Paul Bettany plays Charles Darwin in Creation
The next round of the war on culture is coming soon (or not) to a theatre near you.
Creation, starring Paul Bettany, details Darwin’s “struggle between faith and reason” as he wrote On The Origin of Species. It depicts him as a man who loses faith in God following the death of his beloved 10-year-old daughter, Annie.
The film was chosen to open the Toronto Film Festival and has its British premiere on Sunday. It has been sold in almost every territory around the world, from Australia to Scandinavia.
However, US distributors have resolutely passed on a film which will prove hugely divisive in a country where, according to a Gallup poll conducted in February, only 39 per cent of Americans believe in the theory of evolution.
I read this news with a rather heavy sigh. When I read those numbers (and recall recent attacks on science in my homeland) I feel nothing but sadness and shame for my state. After a weekend when the U.S. lost one of its great scientists, I can’t help by be bothered by the irony at work here .
On the one had, we have a scientist using the understanding brought to the world by Darwin on the functioning of living species. Indeed, some of Darwin’s direct work was on the changes brought about in species of plants and animals that had been domesticated by our own.
This hand includes work that saved an estimated 245,000,000,000 lives by improving crop yields to such a degree that predictions of global collapse brought about by our species’ proclivity for reproduction .
For his insights into the nature of nature, Darwin is castigated as the embodiment of evil by some.
Movieguide.org, an influential site which reviews films from a Christian perspective, described Darwin as the father of eugenics and denounced him as “a racist, a bigot and an 1800s naturalist whose legacy is mass murder”. His “half-baked theory” directly influenced Adolf Hitler and led to “atrocities, crimes against humanity, cloning and genetic engineering”, the site stated.
The film has sparked fierce debate on US Christian websites, with a typical comment dismissing evolution as “a silly theory with a serious lack of evidence to support it despite over a century of trying”.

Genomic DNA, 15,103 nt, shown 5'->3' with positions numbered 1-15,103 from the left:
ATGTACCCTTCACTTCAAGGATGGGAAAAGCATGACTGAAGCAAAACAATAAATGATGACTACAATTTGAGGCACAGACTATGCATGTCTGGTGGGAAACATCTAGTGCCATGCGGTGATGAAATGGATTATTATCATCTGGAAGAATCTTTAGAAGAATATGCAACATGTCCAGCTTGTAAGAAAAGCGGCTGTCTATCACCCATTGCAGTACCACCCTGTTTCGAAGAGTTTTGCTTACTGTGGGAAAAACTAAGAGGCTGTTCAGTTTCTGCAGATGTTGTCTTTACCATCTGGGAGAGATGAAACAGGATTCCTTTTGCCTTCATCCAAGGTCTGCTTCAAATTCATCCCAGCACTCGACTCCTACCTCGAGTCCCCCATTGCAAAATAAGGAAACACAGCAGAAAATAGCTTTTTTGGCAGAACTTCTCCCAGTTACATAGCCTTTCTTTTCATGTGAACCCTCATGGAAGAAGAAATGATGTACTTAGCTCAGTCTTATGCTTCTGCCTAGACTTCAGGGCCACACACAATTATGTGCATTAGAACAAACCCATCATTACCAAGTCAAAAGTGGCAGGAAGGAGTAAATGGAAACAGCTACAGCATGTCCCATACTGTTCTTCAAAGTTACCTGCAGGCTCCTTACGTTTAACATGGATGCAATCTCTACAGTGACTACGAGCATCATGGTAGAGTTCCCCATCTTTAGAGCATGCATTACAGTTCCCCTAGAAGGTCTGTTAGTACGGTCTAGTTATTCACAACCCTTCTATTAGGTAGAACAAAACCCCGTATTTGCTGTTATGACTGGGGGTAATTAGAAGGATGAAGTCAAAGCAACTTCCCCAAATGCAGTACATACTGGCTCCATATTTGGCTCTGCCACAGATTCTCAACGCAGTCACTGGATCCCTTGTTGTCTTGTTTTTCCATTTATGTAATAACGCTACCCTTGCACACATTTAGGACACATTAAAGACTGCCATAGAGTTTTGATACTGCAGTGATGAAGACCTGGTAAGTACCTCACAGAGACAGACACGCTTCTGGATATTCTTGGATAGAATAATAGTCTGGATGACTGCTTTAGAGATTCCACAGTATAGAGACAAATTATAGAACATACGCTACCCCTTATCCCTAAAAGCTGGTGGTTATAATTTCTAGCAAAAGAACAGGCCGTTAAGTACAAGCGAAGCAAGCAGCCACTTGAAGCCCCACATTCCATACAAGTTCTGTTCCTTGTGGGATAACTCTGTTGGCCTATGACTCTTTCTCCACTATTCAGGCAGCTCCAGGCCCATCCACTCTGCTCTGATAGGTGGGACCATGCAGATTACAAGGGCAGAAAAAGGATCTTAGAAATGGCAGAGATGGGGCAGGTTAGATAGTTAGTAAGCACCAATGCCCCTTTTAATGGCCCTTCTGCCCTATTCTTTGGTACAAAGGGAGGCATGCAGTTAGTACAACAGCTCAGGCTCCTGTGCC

This sad and hateful bias against science and explanatory theories, even as it saves millions of lives and averts global disaster, is a big part of why I have such issues with the conservative movement in the U.S.
People often lament about the lack of agreement is political circles about how to go forward given the deep problems we are currently facing. In the case of politics, there is often a deeper and more rational reason for that divide, being that each of has has different life experiences which guide and inform our politics and therefore differ on how to properly deal with reality.
When it comes to science, however, the purpose of the scientific method t is to remove thae bias of personal experience and propose theories that *anyone* would find to be true if they collected their own data. Sadly, however, the politics still come into it, as we will soon see when the next legislative battle regarding how to deal with global warming, and our responsibility to deal with *another* looming apocalypse comes to the political fore [previously foreshadowed here].
Perhaps there will be another Borlaug, using the insights of Darwin, to turn Gore into another Malthus.
One can only hope.
Norman Ernest Borlaug (March 25, 1914 – September 12, 2009) was an American agronomist, humanitarian, and Nobel laureate, and has been called the father of the Green Revolution. Borlaug was one of only five people to have won the Nobel Peace Prize, the Presidential Medal of Freedom and the Congressional Gold Medal. He was also a recipient of the Padma Vibhushan, India’s second-highest civilian honor.
During the mid-20th century, Borlaug led the introduction of these high-yielding varieties combined with modern agricultural production techniques to Mexico, Pakistan, and India. As a result, Mexico became a net exporter of wheat by 1963. Between 1965 and 1970, wheat yields nearly doubled in Pakistan and India, greatly improving the food security in those nations. These collective increases in yield have been labeled the Green Revolution, and Borlaug is often credited with saving over a billion people from starvation. He was awarded the Nobel Peace Prize in 1970 in recognition of his contributions to world peace through increasing food supply.
A Malthusian catastrophe (also called a Malthusian check, crisis, disaster, or nightmare) was originally foreseen to be a forced return to subsistence-level conditions once population growth had outpaced agricultural production. Later formulations consider economic growth limits as well. The term is also commonly used in discussions of oil depletion.
Based on the work of political economist Thomas Malthus (1766–1834), theories of Malthusian catastrophe are very similar to the subsistence theory of wages. The main difference is that the Malthusian theories predict over several generations or centuries, whereas the subsistence theory of wages predicts over years and decades.